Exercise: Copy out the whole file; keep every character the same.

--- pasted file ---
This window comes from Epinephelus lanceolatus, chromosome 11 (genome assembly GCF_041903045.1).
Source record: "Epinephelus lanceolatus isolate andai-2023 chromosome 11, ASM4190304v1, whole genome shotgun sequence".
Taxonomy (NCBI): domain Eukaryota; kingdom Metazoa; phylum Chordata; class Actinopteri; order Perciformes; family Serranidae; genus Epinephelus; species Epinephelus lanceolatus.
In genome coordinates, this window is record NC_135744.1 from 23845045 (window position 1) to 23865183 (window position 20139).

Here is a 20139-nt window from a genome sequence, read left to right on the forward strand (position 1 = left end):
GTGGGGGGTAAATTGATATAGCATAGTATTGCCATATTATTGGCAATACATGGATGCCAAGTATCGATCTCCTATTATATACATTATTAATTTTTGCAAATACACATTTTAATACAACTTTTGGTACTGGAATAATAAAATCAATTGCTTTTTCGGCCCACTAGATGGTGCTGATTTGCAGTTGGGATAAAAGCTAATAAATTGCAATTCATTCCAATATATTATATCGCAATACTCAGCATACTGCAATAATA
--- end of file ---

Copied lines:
This window comes from Epinephelus lanceolatus, chromosome 11 (genome assembly GCF_041903045.1).
Source record: "Epinephelus lanceolatus isolate andai-2023 chromosome 11, ASM4190304v1, whole genome shotgun sequence".
Taxonomy (NCBI): domain Eukaryota; kingdom Metazoa; phylum Chordata; class Actinopteri; order Perciformes; family Serranidae; genus Epinephelus; species Epinephelus lanceolatus.
In genome coordinates, this window is record NC_135744.1 from 23845045 (window position 1) to 23865183 (window position 20139).

Here is a 20139-nt window from a genome sequence, read left to right on the forward strand (position 1 = left end):
GTGGGGGGTAAATTGATATAGCATAGTATTGCCATATTATTGGCAATACATGGATGCCAAGTATCGATCTCCTATTATATACATTATTAATTTTTGCAAATACACATTTTAATACAACTTTTGGTACTGGAATAATAAAATCAATTGCTTTTTCGGCCCACTAGATGGTGCTGATTTGCAGTTGGGATAAAAGCTAATAAATTGCAATTCATTCCAATATATTATATCGCAATACTCAGCATACTGCAATAATA